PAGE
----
As a person who once thoroughly enjoyed his share of video games, I am dismayed at the recent developments regarding the Call of Duty:WW2 video game.
To those who didn’t know, Call of Duty: WW2, a game in the well-known Call of Duty franchise, was released earlier this month. When reading a review about the game, I learned that Sledgehammer, the leading developer of WW2, made interesting choices about the use of Nazi symbolism in the game.
Essentially, Sledgehammer decided not to include swastikas or Nazi flags in the multiplayer mode of the game. All swastikas were replaced with the traditional German Empire iron cross. The swastikas were kept in the single-player campaign due to the historical story that Sledgehammer wanted to tell, but for the multiplayer mode, they decided to remove them.
On the swastika removal issue, Sledgehammer co-founder Michael Condrey explained, “In our global community of multiplayer and zombies players, we’ve chosen deliberately not to include [the swastika]. We want the community to play together. We want to be respectful of local customs and laws around the world. And frankly it’s a dark symbol with a lot of emotion behind it we don’t feel matches our multiplayer experience.”
The removal of the swastikas wasn’t the only source of controversy with the game. Players soon found out that in the multiplayer mode, you would be allowed to play as a black Nazi soldier, and even a female Nazi soldier. Despite being very historically inaccurate, Sledgehammer defended its decision by claiming that the game should be as inclusive as the audience who plays it.
While I praise Sledgehammer’s initiative to create a more enjoyable, inclusive and diverse game, I do not agree with its choices.
First, the Call of Duty:WW2 is a game that is historically based. It is about WWII and reveals horrors of war. I think people who play the game should receive historically accurate depictions of World War II.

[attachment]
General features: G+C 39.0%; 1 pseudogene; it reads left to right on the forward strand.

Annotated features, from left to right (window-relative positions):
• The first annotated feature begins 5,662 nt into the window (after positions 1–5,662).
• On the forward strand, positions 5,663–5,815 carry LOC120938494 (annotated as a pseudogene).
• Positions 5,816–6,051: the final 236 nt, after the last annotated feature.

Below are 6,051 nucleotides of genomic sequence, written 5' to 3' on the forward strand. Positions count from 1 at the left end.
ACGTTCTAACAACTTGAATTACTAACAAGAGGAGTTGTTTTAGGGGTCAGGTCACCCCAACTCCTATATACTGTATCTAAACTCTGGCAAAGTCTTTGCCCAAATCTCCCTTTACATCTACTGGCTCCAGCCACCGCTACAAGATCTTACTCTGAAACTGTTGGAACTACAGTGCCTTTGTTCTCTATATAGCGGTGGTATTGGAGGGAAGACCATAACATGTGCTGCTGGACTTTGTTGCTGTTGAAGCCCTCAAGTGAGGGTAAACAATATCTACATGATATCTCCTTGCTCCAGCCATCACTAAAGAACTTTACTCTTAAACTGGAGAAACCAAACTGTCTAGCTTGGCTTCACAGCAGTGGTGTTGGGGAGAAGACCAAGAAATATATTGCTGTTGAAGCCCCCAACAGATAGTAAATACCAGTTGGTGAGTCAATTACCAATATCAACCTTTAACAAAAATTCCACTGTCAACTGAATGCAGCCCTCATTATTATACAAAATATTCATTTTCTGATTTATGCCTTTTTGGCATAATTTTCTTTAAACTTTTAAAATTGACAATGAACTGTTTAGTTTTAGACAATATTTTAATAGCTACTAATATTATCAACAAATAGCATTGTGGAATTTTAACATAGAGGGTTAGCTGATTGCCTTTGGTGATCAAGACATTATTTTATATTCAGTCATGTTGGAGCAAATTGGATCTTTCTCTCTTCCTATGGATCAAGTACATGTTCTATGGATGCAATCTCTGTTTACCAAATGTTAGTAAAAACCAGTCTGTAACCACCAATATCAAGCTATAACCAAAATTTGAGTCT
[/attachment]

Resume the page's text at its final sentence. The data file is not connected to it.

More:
Second, I understand the horrors associated with the Nazi flag. With the recent controversy concerning the Confederate flag and monuments, I understand Sledgehammer’s worry about including the Nazi flag in the multiplayer aspect of the game. However, we are talking about a video game entered around WWII, and I don’t agree with its choice to exclude it. We are not talking about having the Nazi flag displayed on a monument for the public to see. Sledgehammer’s decision would be akin to making a historical documentary about the Civil War and removing any reference or picture of the Confederate flag. Consumers are not likely to be sensitive about the Nazi flag in a video game about WWII. They are aware that it was part of a very dark history and would not be offended by its portrayal in a war game.
I know you are thinking that this is just a video game. But, I feel that this is an example of political correctness over historical accuracy. Political correctness should not come at the expense of historical accuracy. And this effort by Sledgehammer not to offend anyone clearly comes at a cost of accuracy.
Also, when Condrey stated, “we want the community to play together” and that the Nazi flag doesn’t represent what the multiplayer experience should be, then why create a game mode in which players can play as Nazis? Isn’t the option to play as a Nazi just as bad, if not worse than just displaying the flag? The point is, while the Nazi flag is a symbol of evil, it is still a part of history.
And as for the multi-racial character you can choose to be, once again I think Sledgehammer fell short. Call of Duty game definitely has a wide variety of races and genders playing, but once again, these gamers are aware of the time period of the game. They understand that being a black Nazi soldier would be historically inaccurate, which is why you cannot play as one.
My opinion is simple: you should always try to advance society and promote diversity and inclusiveness, but with a clear and accurate knowledge of history. It’s important that we know our history, the good and the bad, so that we can learn from it. We cannot change history, but we can use it to change the future.